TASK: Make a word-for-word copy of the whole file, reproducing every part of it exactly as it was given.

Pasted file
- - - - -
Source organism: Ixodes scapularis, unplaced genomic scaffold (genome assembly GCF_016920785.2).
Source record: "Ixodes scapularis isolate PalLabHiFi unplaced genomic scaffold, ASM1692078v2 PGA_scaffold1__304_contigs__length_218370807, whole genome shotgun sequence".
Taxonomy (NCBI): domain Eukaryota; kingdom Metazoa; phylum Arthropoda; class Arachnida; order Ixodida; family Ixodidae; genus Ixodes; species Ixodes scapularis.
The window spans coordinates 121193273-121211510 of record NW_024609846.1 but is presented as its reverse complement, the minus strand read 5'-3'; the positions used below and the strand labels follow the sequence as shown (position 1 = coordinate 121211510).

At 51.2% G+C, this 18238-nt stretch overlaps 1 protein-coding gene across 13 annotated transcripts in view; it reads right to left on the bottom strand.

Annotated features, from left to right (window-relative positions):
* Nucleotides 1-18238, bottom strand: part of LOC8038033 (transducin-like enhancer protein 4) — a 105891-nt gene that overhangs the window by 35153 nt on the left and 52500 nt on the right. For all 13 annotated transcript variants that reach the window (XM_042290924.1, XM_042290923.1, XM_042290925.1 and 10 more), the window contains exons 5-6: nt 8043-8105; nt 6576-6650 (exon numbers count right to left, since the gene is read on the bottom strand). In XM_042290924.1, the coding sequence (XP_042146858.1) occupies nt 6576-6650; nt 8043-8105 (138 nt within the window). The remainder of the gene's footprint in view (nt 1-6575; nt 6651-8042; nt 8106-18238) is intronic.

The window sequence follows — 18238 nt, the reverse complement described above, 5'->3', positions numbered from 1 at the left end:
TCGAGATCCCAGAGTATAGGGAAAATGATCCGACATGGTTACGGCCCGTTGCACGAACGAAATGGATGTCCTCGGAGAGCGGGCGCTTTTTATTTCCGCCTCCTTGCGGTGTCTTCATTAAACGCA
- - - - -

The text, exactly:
Source organism: Ixodes scapularis, unplaced genomic scaffold (genome assembly GCF_016920785.2).
Source record: "Ixodes scapularis isolate PalLabHiFi unplaced genomic scaffold, ASM1692078v2 PGA_scaffold1__304_contigs__length_218370807, whole genome shotgun sequence".
Taxonomy (NCBI): domain Eukaryota; kingdom Metazoa; phylum Arthropoda; class Arachnida; order Ixodida; family Ixodidae; genus Ixodes; species Ixodes scapularis.
The window spans coordinates 121193273-121211510 of record NW_024609846.1 but is presented as its reverse complement, the minus strand read 5'-3'; the positions used below and the strand labels follow the sequence as shown (position 1 = coordinate 121211510).

At 51.2% G+C, this 18238-nt stretch overlaps 1 protein-coding gene across 13 annotated transcripts in view; it reads right to left on the bottom strand.

Annotated features, from left to right (window-relative positions):
* Nucleotides 1-18238, bottom strand: part of LOC8038033 (transducin-like enhancer protein 4) — a 105891-nt gene that overhangs the window by 35153 nt on the left and 52500 nt on the right. For all 13 annotated transcript variants that reach the window (XM_042290924.1, XM_042290923.1, XM_042290925.1 and 10 more), the window contains exons 5-6: nt 8043-8105; nt 6576-6650 (exon numbers count right to left, since the gene is read on the bottom strand). In XM_042290924.1, the coding sequence (XP_042146858.1) occupies nt 6576-6650; nt 8043-8105 (138 nt within the window). The remainder of the gene's footprint in view (nt 1-6575; nt 6651-8042; nt 8106-18238) is intronic.

The window sequence follows — 18238 nt, the reverse complement described above, 5'->3', positions numbered from 1 at the left end:
TCGAGATCCCAGAGTATAGGGAAAATGATCCGACATGGTTACGGCCCGTTGCACGAACGAAATGGATGTCCTCGGAGAGCGGGCGCTTTTTATTTCCGCCTCCTTGCGGTGTCTTCATTAAACGCA